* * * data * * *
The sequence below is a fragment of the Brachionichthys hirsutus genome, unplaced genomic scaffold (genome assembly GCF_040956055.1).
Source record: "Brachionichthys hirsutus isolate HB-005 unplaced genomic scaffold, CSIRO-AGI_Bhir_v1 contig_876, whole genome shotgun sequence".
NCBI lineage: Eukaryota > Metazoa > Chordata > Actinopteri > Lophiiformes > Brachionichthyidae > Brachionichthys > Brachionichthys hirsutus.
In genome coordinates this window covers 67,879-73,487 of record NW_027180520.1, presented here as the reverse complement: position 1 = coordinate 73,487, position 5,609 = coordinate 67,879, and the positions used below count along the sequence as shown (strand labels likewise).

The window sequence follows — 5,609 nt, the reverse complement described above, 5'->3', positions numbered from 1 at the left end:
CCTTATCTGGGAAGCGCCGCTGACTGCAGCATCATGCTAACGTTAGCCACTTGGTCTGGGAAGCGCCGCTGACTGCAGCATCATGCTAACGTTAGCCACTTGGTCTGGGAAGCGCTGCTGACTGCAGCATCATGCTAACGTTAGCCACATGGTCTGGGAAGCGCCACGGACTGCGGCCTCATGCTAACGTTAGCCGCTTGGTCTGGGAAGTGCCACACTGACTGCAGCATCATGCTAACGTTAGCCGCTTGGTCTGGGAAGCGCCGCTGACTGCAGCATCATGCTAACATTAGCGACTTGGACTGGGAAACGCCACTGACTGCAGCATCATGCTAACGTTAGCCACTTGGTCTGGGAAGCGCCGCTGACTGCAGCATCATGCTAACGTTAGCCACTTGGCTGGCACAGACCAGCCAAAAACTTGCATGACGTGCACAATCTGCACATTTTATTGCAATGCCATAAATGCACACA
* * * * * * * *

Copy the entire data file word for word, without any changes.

The sequence below is a fragment of the Brachionichthys hirsutus genome, unplaced genomic scaffold (genome assembly GCF_040956055.1).
Source record: "Brachionichthys hirsutus isolate HB-005 unplaced genomic scaffold, CSIRO-AGI_Bhir_v1 contig_876, whole genome shotgun sequence".
NCBI lineage: Eukaryota > Metazoa > Chordata > Actinopteri > Lophiiformes > Brachionichthyidae > Brachionichthys > Brachionichthys hirsutus.
In genome coordinates this window covers 67,879-73,487 of record NW_027180520.1, presented here as the reverse complement: position 1 = coordinate 73,487, position 5,609 = coordinate 67,879, and the positions used below count along the sequence as shown (strand labels likewise).

The window sequence follows — 5,609 nt, the reverse complement described above, 5'->3', positions numbered from 1 at the left end:
CCTTATCTGGGAAGCGCCGCTGACTGCAGCATCATGCTAACGTTAGCCACTTGGTCTGGGAAGCGCCGCTGACTGCAGCATCATGCTAACGTTAGCCACTTGGTCTGGGAAGCGCTGCTGACTGCAGCATCATGCTAACGTTAGCCACATGGTCTGGGAAGCGCCACGGACTGCGGCCTCATGCTAACGTTAGCCGCTTGGTCTGGGAAGTGCCACACTGACTGCAGCATCATGCTAACGTTAGCCGCTTGGTCTGGGAAGCGCCGCTGACTGCAGCATCATGCTAACATTAGCGACTTGGACTGGGAAACGCCACTGACTGCAGCATCATGCTAACGTTAGCCACTTGGTCTGGGAAGCGCCGCTGACTGCAGCATCATGCTAACGTTAGCCACTTGGCTGGCACAGACCAGCCAAAAACTTGCATGACGTGCACAATCTGCACATTTTATTGCAATGCCATAAATGCACACA